In 1985, for example, Mr. Shanker proposed the creation of a national certification system to identify and reward accomplished teachers. He is now a member of the National Board for Professional Teaching Standards, which is developing such a system.

In 1986, a watershed year that saw the release of influential national reports on the teaching profession, the union issued a report, entitled "The Revolution That's Overdue,'' calling for teachers to "take charge of teaching.'' The document called for "dramatic changes in the management of our schools'' that would give teachers the freedom to make decisions affecting their students.

Two years later, Mr. Shanker proposed that groups of teachers be granted "charters'' to set up autonomous schools within existing school buildings.

In the meantime, A.F.T. locals in such school districts as Rochester, N.Y.; Dade County, Fla.; Hammond, Ind.; and Cincinnati negotiated contracts that provided opportunities for teachers to participate in decisionmaking, evaluate one another, and take on more responsibilities without having to leave the classroom.

In contrast, the A.F.T.'s 1992 resolution on schooling, "U.S. Education: The Task Before Us,'' states that the union now has "strong evidence'' that school-based management and shared decisionmaking will not succeed "unless we first agree on what all students must know and be able to do.''

Internal Changes

The shift in the A.F.T.'s thinking on reform and its recent governance changes have been accompanied by internal changes at the union's Washington headquarters. In the past six months, for example, the educational-issues department has undergone a significant reorganization to bring its work into line with the new policy positions.

"The top priority for the union now is leadership development,'' Eugenia Kemble, the assistant to the president for educational issues and the director of the department, said last week. In particular, the training will focus on helping members deal with issues of standards and curriculum on the state and local levels, she said.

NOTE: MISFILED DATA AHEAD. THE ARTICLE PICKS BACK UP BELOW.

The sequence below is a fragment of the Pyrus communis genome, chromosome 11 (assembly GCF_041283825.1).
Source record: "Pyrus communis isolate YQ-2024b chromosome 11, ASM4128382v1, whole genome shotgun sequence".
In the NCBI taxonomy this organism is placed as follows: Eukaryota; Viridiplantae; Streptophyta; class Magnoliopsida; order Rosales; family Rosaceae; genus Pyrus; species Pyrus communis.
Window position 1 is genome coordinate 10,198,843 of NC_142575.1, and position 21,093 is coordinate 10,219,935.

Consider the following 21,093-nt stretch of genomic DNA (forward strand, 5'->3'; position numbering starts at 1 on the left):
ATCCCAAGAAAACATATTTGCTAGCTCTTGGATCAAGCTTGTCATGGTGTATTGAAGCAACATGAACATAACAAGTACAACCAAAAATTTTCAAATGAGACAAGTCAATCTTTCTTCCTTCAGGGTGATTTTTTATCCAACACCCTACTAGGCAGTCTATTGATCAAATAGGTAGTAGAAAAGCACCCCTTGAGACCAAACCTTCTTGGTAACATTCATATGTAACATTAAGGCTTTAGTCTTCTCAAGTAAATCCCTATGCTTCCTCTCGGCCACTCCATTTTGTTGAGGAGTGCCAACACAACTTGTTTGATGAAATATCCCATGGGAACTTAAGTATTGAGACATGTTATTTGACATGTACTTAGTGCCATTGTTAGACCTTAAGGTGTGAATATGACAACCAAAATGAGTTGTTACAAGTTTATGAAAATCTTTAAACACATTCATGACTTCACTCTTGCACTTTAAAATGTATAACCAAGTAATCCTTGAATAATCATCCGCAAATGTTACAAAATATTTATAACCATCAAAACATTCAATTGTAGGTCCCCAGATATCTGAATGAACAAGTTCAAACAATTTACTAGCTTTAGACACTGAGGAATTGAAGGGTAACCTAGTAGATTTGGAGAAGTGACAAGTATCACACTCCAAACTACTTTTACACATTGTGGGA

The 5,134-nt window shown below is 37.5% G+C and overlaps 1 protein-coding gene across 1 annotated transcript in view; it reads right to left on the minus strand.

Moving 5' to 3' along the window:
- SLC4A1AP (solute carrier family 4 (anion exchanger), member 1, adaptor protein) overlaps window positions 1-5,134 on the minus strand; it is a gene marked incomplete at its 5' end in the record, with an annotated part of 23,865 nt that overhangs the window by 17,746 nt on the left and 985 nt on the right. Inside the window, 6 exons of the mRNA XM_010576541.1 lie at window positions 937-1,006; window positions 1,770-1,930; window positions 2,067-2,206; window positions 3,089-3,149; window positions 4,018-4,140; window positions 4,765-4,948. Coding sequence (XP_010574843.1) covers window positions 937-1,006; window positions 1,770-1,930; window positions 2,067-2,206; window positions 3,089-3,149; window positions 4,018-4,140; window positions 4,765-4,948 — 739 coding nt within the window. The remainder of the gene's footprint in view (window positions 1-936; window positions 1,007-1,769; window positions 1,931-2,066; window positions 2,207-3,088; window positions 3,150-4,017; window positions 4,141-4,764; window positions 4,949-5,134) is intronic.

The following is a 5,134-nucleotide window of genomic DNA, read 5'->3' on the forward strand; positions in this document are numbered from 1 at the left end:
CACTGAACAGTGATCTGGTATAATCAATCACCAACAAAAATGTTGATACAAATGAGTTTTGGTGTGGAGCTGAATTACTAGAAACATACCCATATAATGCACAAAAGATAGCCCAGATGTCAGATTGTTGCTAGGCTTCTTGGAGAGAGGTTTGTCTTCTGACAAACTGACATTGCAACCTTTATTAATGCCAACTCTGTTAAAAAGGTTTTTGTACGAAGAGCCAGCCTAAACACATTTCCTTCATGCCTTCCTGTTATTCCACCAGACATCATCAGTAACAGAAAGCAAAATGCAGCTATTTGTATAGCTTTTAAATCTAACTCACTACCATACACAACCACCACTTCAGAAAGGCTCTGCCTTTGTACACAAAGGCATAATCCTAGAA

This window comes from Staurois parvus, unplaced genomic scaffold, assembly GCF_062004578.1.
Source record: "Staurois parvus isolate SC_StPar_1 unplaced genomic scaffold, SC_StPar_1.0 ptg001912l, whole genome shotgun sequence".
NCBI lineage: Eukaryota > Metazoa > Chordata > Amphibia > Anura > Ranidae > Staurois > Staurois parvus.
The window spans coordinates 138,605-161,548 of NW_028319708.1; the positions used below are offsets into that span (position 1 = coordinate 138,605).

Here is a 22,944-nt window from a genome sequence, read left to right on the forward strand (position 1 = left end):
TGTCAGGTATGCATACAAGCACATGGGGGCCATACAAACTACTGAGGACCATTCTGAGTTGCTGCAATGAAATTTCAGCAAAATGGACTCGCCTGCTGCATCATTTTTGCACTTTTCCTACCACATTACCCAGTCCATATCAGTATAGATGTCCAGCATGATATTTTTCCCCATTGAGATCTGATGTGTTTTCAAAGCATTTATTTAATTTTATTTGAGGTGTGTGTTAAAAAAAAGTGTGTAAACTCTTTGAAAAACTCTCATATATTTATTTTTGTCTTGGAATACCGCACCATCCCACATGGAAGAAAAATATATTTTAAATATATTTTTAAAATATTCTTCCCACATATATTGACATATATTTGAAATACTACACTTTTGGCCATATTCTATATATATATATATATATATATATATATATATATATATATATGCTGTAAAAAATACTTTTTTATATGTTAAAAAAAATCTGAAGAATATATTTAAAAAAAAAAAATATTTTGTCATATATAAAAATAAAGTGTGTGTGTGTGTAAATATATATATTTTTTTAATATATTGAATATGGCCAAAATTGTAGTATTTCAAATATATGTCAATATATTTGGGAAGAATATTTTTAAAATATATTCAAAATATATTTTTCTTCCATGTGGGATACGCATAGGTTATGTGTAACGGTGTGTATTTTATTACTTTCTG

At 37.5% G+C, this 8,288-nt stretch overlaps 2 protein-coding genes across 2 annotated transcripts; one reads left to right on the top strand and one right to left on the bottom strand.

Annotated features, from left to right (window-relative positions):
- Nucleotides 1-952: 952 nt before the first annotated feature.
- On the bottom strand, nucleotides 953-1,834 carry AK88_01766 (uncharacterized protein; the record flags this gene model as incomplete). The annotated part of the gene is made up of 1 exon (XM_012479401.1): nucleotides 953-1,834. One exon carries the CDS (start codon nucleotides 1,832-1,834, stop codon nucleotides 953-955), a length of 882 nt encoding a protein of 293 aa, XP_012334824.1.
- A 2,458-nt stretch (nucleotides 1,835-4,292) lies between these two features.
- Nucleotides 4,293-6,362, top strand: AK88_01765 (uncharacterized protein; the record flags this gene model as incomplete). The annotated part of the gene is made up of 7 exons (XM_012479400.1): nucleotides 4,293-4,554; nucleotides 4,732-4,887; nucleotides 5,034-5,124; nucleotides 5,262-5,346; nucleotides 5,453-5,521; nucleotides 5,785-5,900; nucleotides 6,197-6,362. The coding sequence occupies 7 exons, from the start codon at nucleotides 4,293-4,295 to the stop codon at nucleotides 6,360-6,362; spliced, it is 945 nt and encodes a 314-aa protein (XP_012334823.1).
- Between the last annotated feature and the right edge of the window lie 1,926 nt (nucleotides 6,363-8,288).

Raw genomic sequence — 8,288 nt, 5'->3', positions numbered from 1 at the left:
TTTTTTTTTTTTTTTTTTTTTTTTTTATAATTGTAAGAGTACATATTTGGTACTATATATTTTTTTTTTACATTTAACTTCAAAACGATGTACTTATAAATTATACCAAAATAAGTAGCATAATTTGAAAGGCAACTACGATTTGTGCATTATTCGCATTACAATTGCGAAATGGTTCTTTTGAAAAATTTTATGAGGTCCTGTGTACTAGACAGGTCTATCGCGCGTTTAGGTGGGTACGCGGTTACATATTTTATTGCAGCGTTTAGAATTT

Under the new setup, the education and research committee of the union's executive council, which once worked closely with the issues department, has been disbanded. Its responsibilities will be assumed by a new K-12 program-and-policy council.

The K-12 council was established last summer in an overhaul of the union's policymaking structure. Its 31 members include all of the vice presidents of locals that represent teachers, plus leaders from a number of large locals that are not represented on the executive council. (See Education Week, Sept. 9, 1992.)

Within the issues department, the Center for Restructuring--which published a newsletter, oversaw a teacher-education project, and developed an interactive multimedia program that explained restructuring--has been dissolved. The two senior staff members who directed the center have left the A.F.T.

Mr. Shanker attributed the turnover in the department to a change in management, which led to "personality rubbings that weren't right.''

Marsha Levine, one of the co-directors of the Center for Restructuring, who is now the director of the Institute for 21st Century Schools in George Washington University's school of education and human development, said it was never clear to her why the center was folded. She remains a consultant on the teacher-education project.

"Educational issues always had a significant service responsibility to its members,'' she said, "but how one defines service and what's possible in the way of providing it is really the question. One can make different decisions.''

Project Called Off

In trying to take a more service-oriented, hands-on role, the educational-issues department has met with mixed success.

Last year, it coordinated a series of institutes, called the Leadership for Reform project, for local union leaders and members. The program began operating in August 1991 with a budget of $700,000, not all of which was spent.